henryprofessor
School: Carnegie Mellon University

Attached.

Hedges’ Logical Argument- Outline
I.

Introduction

Thesis Statement: Hedges' argument that celebrity culture rids society of its moral fabric is
effective because he adequately explains how the attention to appearances, ability to succeed,
and usefulness distract the beleaguered from focusing on wealth distribution, social equality,
equal opportunity, and other forms of social injustice.
II.

Celebrity culture
A. Normalization of appearances and false ‘realities’
B. The emulation of the celebrities

III.

Pervasive corporate influence
A. Shallow entertainment
B. Illusion and living in the spectacle

IV.

Distractions of the beleaguered
A. Meaninglessness of life
B. Growing social inequality
C. Responsibility

V.

Conclusion

Attached.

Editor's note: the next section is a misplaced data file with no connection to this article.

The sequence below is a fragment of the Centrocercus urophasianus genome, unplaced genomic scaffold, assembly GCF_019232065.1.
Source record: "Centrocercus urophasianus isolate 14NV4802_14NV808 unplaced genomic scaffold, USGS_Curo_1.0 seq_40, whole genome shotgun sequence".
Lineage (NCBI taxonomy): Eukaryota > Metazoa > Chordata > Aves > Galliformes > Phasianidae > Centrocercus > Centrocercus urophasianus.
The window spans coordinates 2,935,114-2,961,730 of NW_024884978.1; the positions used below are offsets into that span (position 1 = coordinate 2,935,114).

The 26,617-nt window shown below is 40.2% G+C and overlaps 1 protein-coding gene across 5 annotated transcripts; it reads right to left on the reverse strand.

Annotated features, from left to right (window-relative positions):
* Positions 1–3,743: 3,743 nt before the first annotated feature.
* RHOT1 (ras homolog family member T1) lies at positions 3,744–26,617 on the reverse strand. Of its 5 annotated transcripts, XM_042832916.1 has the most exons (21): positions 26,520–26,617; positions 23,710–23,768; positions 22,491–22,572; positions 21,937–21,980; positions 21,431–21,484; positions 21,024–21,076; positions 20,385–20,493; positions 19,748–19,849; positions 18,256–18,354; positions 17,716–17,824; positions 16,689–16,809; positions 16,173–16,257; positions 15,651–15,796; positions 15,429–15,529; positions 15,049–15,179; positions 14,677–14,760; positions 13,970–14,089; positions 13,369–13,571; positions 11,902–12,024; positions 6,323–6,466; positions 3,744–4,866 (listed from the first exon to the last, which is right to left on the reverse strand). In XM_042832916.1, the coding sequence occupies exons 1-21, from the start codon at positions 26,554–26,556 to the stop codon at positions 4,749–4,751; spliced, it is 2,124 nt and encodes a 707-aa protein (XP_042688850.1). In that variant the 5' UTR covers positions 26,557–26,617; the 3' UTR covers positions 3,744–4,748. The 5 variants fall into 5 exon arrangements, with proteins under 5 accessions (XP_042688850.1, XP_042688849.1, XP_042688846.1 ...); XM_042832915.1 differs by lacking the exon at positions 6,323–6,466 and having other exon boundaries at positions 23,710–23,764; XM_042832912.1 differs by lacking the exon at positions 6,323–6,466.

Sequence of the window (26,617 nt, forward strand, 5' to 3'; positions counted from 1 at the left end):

Hedges’ Logical Argument- Outline
I.

Introduction

Thesis Statement: Hedges' argument that celebrity culture rids society of its moral fabric is
effective because he adequately explains how the attention to appearances, ability to succeed,
and usefulness distract the beleaguered from focusing on wealth distribution, social equality,
equal opportunity, and other forms of social injustice.
II.

Celebrity culture
A. Normalization of appearances and false ‘realities’
B. The emulation of the celebrities

III.

Increased individualism
A. Attention to appearances
B. Focus on success and usefulness

IV.

Distractions of the beleaguered
A. Meaninglessness of life
B. Growing social inequality
C. Responsibility

V.

Conclusion

Attached.

Surname 1
Name
Professor
Course
Date
Hedges’ Argument on Celebrity Culture
Chris Hedges’ text Empire of Illusion dissects many issues in society which the author
feels and believes are illusions. In the first chapter, he starts by analyzing professional wrestling
and reality television. His argument for his thesis that celebrity culture is destructive is
constructed with many anecdotes and critical analysis of their effects on society. However, his